Outdoors, in use: Light weight, good EVF, more telephoto
This was discussed a bit earlier in the thread, but using indoors/outdoors as a way of looking at it is helpful to me.

The more photos I take in a year, the more photos end up in my best of the year folder and on the website. This is obvious, but seeing the numbers makes me want to get out with the camera more often. Going out and taking photos has long term rewards - getting myself in the photography habit takes some doing, but it’s worthwhile.
 

Bobby Tingle

Super Moderator
Dec 31, 2013
3,202
Louisville, Ky
I have been doing a far more in depth review of my work over the past few weeks. Going back more years. And looking not just at lenses, but specific focal lengths. Especially from using zooms. This is due to me knowing I will need a telephoto of some sort for shoots coming up.

This lead to yet more unexpected results. First, as I mentioned in another thread recently. That what is my favorite work, and what is my best work are not always the same. Another thing which surprised me was how much of my people shots, especially portraits, were in the 35mm(50mm effective) range. If I was working with a 35mm prime, f1.4 or f2, that seemed to be my goto. When working with zooms, both the 16-55 and 18-55, I shot mainly in the 31-38mm range. Which was me using the zoom instead of foot zooming. This was surprising because when I shot Canon full frame, I shot 85mm/135mm the majority of the time. I never got along well with 50mm(35mm on Fuji). This may reflect me growing/changing as a photographer. Or it could be Fuji prime magic. I did shoot a good amount of portraits with the 56mm. And at 55mm on the zooms. But still not as many as with the 35mm primes.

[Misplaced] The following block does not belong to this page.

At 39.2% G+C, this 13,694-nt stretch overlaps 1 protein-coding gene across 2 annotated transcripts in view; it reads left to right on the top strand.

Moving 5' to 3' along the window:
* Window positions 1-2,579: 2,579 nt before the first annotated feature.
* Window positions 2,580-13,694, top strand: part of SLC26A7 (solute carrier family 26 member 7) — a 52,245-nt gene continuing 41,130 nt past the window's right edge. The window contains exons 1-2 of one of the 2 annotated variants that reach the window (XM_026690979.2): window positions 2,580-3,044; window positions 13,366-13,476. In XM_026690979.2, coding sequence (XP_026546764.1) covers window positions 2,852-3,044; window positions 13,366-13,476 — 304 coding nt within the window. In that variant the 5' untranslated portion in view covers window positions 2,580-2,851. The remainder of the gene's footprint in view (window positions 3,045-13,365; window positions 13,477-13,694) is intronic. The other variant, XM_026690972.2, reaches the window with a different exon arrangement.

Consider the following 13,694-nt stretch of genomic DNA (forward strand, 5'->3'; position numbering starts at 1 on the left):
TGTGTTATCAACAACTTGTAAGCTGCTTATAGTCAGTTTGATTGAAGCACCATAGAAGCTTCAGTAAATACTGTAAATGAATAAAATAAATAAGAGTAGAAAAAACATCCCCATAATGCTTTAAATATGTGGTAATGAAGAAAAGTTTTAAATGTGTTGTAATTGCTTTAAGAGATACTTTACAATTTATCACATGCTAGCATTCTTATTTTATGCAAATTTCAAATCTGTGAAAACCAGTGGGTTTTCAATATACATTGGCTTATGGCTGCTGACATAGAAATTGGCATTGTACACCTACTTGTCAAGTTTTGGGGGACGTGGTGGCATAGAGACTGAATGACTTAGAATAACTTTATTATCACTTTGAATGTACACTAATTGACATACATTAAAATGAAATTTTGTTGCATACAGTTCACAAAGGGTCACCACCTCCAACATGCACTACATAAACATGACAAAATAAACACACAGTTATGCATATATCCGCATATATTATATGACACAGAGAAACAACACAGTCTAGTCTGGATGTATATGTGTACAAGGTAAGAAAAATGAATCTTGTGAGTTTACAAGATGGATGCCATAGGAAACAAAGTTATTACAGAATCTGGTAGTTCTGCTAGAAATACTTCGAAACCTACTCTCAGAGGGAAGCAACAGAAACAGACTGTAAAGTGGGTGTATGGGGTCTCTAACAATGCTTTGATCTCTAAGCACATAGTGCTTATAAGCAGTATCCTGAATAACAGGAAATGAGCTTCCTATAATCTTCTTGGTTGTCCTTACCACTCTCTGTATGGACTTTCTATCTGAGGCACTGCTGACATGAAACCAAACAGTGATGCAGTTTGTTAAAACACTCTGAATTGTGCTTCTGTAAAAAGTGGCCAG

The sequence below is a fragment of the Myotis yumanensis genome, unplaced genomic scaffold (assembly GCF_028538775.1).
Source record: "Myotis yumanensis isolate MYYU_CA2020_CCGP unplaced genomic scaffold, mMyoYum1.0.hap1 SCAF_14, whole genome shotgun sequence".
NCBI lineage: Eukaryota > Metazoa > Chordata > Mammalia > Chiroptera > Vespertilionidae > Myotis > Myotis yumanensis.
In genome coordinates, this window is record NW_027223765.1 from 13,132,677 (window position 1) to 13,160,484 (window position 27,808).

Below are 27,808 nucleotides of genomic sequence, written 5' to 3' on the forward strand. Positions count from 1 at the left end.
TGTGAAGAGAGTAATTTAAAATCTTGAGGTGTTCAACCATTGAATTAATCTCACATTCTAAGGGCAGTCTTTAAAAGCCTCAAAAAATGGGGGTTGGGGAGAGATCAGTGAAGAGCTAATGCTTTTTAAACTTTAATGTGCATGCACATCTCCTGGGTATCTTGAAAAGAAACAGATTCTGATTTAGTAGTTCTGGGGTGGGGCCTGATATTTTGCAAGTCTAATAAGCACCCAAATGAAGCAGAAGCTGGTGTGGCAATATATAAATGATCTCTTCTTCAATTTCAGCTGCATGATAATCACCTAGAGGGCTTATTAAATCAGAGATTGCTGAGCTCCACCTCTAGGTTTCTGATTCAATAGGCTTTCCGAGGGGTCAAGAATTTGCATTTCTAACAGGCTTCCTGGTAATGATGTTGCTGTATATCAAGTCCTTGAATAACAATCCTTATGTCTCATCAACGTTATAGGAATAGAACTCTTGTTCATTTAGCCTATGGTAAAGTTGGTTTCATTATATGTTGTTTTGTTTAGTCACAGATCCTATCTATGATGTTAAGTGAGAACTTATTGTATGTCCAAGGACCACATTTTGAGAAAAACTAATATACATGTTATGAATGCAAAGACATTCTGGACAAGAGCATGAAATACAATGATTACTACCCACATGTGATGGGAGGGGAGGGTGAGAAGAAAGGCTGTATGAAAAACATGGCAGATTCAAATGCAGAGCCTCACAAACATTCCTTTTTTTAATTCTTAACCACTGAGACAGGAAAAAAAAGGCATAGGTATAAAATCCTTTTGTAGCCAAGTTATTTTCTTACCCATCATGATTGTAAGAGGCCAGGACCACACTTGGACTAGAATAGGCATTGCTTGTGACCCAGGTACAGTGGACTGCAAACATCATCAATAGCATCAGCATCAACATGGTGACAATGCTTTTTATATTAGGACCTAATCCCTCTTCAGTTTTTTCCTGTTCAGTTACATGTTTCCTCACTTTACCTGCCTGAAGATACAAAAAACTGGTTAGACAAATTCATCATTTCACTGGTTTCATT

My next surprises involved the 16mm 1.4. Which, given my love for that lens really shouldn't have been unexpected. I have shot way more portraits with that lens than I realized. Mainly because wide/ultra wide angles are not the norm for portraits. But there they were. And some really good ones, in my opinion. Also unexpected, was how much of my favorite, and some of my best work were done with the 16mm/90mm combo. Zombie walks, beach stuff including scapes, general walk around, portraits, and family.

I found that, when shooting primes. Especially if I went out with only 1 or 2. I took much better photos with a higher keeper rate. With the zooms, I shot a lot more photos. Due to the ease of zooming. Although not necessarily a better keeper rate. But, there are times in which the versatility of a zoom makes the job a lot easier.

For things like landscapes or oceanscapes, I prefer the images from the 16mm 1.4 over those from the 16-55. This is one of those photographer/personal preferences things. Non photographers couldn't tell the difference between which image was shot with which lens.